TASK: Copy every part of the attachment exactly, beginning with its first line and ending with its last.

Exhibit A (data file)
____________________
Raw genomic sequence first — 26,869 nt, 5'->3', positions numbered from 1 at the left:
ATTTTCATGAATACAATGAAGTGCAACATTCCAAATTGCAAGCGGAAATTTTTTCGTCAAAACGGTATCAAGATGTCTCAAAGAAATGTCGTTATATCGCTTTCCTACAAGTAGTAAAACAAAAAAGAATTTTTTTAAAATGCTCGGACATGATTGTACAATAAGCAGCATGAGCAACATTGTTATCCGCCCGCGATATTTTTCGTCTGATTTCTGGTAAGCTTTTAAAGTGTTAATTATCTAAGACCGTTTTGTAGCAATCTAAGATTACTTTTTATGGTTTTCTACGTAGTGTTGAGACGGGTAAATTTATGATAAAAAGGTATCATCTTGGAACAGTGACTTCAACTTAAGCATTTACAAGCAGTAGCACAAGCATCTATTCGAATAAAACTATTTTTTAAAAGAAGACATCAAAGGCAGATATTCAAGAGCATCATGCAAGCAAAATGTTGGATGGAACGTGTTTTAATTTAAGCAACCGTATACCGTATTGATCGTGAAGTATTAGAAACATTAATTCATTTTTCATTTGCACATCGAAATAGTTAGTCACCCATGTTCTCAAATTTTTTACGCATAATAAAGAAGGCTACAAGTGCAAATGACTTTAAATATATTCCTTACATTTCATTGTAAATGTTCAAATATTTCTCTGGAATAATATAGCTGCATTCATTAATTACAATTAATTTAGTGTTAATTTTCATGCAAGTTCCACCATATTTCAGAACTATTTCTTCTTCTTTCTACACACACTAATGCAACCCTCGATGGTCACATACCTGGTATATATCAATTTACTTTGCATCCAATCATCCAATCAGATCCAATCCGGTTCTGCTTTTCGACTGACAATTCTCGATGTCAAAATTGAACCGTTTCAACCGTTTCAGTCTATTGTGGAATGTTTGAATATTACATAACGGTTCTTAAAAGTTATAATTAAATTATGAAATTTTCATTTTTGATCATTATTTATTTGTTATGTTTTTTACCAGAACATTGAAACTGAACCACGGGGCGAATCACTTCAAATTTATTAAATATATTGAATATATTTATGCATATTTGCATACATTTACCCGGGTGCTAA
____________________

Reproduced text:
Raw genomic sequence first — 26,869 nt, 5'->3', positions numbered from 1 at the left:
ATTTTCATGAATACAATGAAGTGCAACATTCCAAATTGCAAGCGGAAATTTTTTCGTCAAAACGGTATCAAGATGTCTCAAAGAAATGTCGTTATATCGCTTTCCTACAAGTAGTAAAACAAAAAAGAATTTTTTTAAAATGCTCGGACATGATTGTACAATAAGCAGCATGAGCAACATTGTTATCCGCCCGCGATATTTTTCGTCTGATTTCTGGTAAGCTTTTAAAGTGTTAATTATCTAAGACCGTTTTGTAGCAATCTAAGATTACTTTTTATGGTTTTCTACGTAGTGTTGAGACGGGTAAATTTATGATAAAAAGGTATCATCTTGGAACAGTGACTTCAACTTAAGCATTTACAAGCAGTAGCACAAGCATCTATTCGAATAAAACTATTTTTTAAAAGAAGACATCAAAGGCAGATATTCAAGAGCATCATGCAAGCAAAATGTTGGATGGAACGTGTTTTAATTTAAGCAACCGTATACCGTATTGATCGTGAAGTATTAGAAACATTAATTCATTTTTCATTTGCACATCGAAATAGTTAGTCACCCATGTTCTCAAATTTTTTACGCATAATAAAGAAGGCTACAAGTGCAAATGACTTTAAATATATTCCTTACATTTCATTGTAAATGTTCAAATATTTCTCTGGAATAATATAGCTGCATTCATTAATTACAATTAATTTAGTGTTAATTTTCATGCAAGTTCCACCATATTTCAGAACTATTTCTTCTTCTTTCTACACACACTAATGCAACCCTCGATGGTCACATACCTGGTATATATCAATTTACTTTGCATCCAATCATCCAATCAGATCCAATCCGGTTCTGCTTTTCGACTGACAATTCTCGATGTCAAAATTGAACCGTTTCAACCGTTTCAGTCTATTGTGGAATGTTTGAATATTACATAACGGTTCTTAAAAGTTATAATTAAATTATGAAATTTTCATTTTTGATCATTATTTATTTGTTATGTTTTTTACCAGAACATTGAAACTGAACCACGGGGCGAATCACTTCAAATTTATTAAATATATTGAATATATTTATGCATATTTGCATACATTTACCCGGGTGCTAA